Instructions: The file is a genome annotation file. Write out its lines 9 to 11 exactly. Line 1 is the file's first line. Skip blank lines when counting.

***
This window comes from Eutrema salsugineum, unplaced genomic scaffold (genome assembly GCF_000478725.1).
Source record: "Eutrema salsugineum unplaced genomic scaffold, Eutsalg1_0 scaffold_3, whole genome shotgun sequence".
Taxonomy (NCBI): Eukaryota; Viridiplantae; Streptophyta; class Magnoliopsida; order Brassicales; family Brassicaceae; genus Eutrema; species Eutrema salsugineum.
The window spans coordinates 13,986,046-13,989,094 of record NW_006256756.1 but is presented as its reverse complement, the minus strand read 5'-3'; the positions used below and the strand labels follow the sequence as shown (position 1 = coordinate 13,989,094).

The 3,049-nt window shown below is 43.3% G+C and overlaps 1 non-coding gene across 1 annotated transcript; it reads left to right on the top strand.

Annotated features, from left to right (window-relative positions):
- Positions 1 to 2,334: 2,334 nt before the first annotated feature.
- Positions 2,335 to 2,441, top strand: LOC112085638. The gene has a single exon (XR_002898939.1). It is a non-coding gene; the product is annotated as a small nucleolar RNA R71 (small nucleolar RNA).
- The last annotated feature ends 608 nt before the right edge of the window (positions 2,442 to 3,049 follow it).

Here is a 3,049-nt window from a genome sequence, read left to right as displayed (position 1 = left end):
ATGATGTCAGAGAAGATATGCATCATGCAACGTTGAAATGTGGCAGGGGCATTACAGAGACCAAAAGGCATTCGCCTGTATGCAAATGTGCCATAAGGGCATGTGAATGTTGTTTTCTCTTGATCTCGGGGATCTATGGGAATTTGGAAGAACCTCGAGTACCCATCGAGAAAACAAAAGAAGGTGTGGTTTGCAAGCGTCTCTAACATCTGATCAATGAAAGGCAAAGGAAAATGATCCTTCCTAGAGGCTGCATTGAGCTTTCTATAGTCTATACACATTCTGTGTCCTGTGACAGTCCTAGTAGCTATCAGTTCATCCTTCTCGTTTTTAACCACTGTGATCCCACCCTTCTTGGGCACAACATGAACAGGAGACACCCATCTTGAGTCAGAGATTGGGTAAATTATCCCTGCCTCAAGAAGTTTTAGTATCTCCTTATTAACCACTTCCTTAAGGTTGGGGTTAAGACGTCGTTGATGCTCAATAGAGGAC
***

- The last annotated feature ends 608 nt before the right edge of the window (positions 2,442 to 3,049 follow it).

Here is a 3,049-nt window from a genome sequence, read left to right as displayed (position 1 = left end):
ATGATGTCAGAGAAGATATGCATCATGCAACGTTGAAATGTGGCAGGGGCATTACAGAGACCAAAAGGCATTCGCCTGTATGCAAATGTGCCATAAGGGCATGTGAATGTTGTTTTCTCTTGATCTCGGGGATCTATGGGAATTTGGAAGAACCTCGAGTACCCATCGAGAAAACAAAAGAAGGTGTGGTTTGCAAGCGTCTCTAACATCTGATCAATGAAAGGCAAAGGAAAATGATCCTTCCTAGAGGCTGCATTGAGCTTTCTATAGTCTATACACATTCTGTGTCCTGTGACAGTCCTAGTAGCTATCAGTTCATCCTTCTCGTTTTTAACCACTGTGATCCCACCCTTCTTGGGCACAACATGAACAGGAGACACCCATCTTGAGTCAGAGATTGGGTAAATTATCCCTGCCTCAAGAAGTTTTAGTATCTCCTTATTAACCACTTCCTTAAGGTTGGGGTTAAGACGTCGTTGATGCTCAATAGAGGAC